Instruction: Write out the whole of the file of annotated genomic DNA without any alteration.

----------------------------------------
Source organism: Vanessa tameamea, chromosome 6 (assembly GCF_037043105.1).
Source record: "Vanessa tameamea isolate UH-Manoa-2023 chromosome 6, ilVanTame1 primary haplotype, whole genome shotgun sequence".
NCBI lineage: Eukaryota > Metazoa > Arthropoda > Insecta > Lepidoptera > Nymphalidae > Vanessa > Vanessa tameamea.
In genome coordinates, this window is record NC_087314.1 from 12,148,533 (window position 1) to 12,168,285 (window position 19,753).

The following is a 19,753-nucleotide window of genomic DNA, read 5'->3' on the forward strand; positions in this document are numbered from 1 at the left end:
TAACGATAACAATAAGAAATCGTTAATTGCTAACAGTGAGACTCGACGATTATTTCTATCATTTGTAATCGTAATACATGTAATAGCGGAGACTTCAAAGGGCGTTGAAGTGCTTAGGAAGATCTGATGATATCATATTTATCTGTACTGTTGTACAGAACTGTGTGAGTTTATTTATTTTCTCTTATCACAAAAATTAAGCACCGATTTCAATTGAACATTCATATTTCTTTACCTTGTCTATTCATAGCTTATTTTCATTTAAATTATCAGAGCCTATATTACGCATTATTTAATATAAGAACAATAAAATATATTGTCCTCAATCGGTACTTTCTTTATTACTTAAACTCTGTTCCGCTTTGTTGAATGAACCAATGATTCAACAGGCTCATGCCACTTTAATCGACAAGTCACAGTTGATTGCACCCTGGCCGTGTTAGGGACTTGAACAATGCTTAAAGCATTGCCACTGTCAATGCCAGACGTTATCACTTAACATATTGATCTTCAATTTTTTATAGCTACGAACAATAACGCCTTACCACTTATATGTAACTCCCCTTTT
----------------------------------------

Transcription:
Source organism: Vanessa tameamea, chromosome 6 (assembly GCF_037043105.1).
Source record: "Vanessa tameamea isolate UH-Manoa-2023 chromosome 6, ilVanTame1 primary haplotype, whole genome shotgun sequence".
NCBI lineage: Eukaryota > Metazoa > Arthropoda > Insecta > Lepidoptera > Nymphalidae > Vanessa > Vanessa tameamea.
In genome coordinates, this window is record NC_087314.1 from 12,148,533 (window position 1) to 12,168,285 (window position 19,753).

The following is a 19,753-nucleotide window of genomic DNA, read 5'->3' on the forward strand; positions in this document are numbered from 1 at the left end:
TAACGATAACAATAAGAAATCGTTAATTGCTAACAGTGAGACTCGACGATTATTTCTATCATTTGTAATCGTAATACATGTAATAGCGGAGACTTCAAAGGGCGTTGAAGTGCTTAGGAAGATCTGATGATATCATATTTATCTGTACTGTTGTACAGAACTGTGTGAGTTTATTTATTTTCTCTTATCACAAAAATTAAGCACCGATTTCAATTGAACATTCATATTTCTTTACCTTGTCTATTCATAGCTTATTTTCATTTAAATTATCAGAGCCTATATTACGCATTATTTAATATAAGAACAATAAAATATATTGTCCTCAATCGGTACTTTCTTTATTACTTAAACTCTGTTCCGCTTTGTTGAATGAACCAATGATTCAACAGGCTCATGCCACTTTAATCGACAAGTCACAGTTGATTGCACCCTGGCCGTGTTAGGGACTTGAACAATGCTTAAAGCATTGCCACTGTCAATGCCAGACGTTATCACTTAACATATTGATCTTCAATTTTTTATAGCTACGAACAATAACGCCTTACCACTTATATGTAACTCCCCTTTT